Bharat Stores (Kannada)

Director: P. Sheshadri

Cast: H.G. Dattatreya, Sudharani, Chi. Gurudutt, Prasad, Kumar, Padmakala, V. Manohar

In an attempt to explore the impact of globalisation and foreign direct investment (FDI) in retail on those depending on neighbourhood kirana shops, P. Sheshadri, in his National Award-winning film, restricts himself to simply narrating the story of a small shop that succumbs to the mall and mart culture, while leaving the audience to judge.

Sheshadri refuses to examine the larger issue; the film, which had all the potential of being a strong critique on FDI, falls flat by touching only the outlines of the subject.

Yet, the director deserves appreciation for showing courage in portraying the agony of a lopsided development paradigm. He explores the decay of human relations in the time of globalisation, where people succumb to the market economy and become a commodity.

The film opens with Bharati, who returns to Bangalore from the U.S., in search of Govinda Shetty, the owner of Bharat Stores, a small grocery shop. She was to repay her father’s debt to Shetty, but fails to find Bharat Stores in the Silicon City of India, as the shop is disappearing in the din of the mall culture in the city.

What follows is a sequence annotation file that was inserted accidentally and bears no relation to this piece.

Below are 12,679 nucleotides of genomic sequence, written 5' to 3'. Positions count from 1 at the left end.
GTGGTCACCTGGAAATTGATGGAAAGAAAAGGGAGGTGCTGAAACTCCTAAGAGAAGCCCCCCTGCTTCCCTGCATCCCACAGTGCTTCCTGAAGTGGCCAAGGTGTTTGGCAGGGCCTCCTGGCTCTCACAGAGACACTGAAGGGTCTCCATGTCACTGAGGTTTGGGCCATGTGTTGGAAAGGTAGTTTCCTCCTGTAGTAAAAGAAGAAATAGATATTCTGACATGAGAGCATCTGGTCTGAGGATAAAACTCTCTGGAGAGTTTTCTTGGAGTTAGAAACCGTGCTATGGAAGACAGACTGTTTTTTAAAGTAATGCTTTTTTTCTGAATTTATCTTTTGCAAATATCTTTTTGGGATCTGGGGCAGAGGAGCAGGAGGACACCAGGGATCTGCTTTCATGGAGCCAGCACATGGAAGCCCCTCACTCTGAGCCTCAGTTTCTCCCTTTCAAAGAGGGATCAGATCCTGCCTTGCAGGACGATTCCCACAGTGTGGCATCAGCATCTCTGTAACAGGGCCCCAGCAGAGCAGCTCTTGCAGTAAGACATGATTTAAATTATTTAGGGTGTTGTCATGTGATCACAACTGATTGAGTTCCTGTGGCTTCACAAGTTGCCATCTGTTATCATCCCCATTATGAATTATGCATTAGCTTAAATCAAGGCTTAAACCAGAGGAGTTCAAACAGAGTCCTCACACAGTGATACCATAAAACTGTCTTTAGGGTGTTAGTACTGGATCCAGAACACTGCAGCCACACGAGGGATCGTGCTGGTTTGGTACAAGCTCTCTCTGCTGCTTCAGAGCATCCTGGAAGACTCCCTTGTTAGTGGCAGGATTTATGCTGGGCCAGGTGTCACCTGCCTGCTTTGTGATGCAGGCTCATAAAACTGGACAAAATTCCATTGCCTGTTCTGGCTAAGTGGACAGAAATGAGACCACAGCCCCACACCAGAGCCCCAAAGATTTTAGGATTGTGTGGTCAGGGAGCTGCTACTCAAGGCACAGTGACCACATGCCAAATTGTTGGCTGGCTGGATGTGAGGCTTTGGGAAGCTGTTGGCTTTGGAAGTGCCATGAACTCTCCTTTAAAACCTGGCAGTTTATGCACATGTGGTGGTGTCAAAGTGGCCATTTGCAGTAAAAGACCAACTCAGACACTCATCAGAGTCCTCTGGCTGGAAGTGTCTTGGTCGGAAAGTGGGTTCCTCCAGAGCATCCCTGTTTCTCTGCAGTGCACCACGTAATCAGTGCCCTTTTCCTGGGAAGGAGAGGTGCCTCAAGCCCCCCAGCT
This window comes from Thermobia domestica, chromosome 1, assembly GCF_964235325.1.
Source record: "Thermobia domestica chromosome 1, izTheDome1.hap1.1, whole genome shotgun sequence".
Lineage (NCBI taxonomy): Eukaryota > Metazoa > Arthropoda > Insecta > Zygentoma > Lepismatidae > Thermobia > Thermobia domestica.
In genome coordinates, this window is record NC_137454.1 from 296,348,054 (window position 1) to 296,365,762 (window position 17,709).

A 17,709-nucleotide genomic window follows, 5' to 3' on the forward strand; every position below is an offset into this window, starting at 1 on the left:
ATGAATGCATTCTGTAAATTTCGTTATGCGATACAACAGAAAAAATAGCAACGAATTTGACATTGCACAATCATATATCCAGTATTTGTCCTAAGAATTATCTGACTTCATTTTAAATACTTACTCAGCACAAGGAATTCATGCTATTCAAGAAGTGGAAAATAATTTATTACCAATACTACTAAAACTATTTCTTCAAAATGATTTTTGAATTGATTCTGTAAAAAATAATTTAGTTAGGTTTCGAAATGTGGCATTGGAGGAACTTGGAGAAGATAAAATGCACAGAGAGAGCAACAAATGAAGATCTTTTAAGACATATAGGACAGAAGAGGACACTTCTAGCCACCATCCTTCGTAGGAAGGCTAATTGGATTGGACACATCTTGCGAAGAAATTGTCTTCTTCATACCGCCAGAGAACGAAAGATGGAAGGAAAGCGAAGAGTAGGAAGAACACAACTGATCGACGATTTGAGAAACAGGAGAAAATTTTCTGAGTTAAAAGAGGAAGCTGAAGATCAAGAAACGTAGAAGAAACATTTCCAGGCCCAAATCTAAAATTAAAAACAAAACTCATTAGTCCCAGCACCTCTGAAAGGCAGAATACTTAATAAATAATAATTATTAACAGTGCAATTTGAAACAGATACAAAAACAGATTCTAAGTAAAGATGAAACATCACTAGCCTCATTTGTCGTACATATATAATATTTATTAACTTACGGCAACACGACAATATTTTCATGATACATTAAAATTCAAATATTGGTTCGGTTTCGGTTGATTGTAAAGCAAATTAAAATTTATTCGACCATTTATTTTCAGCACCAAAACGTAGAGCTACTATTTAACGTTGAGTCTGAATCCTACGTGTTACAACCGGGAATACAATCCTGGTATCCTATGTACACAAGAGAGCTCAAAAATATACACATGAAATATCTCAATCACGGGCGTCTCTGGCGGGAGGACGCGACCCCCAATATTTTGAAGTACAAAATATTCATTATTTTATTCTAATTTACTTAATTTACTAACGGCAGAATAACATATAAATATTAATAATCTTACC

The tragedy of Bharat Stores is unveiled to her by Chandra and Manjunath, who worked at the shop.

So, there is the farmer Boranna who used to supply coconuts to Shetty, shifting loyalty to a mart, and the daughter-in-law of Military Rajanna who is not moved by the personalised services offered by Shetty.

Unfortunately, this scene trivialises the issue to a college-level debate on the pros and cons of FDI, and is a blot on the aesthetic quality of the film.

Dattanna brings to life the character of Shetty. However, Sheshadri could have invested more effort in making his character authentic.

Sudharani, Chi. Gurudutt, Prasad, Kumar, V. Manohar and Padmalata have done justice to their roles.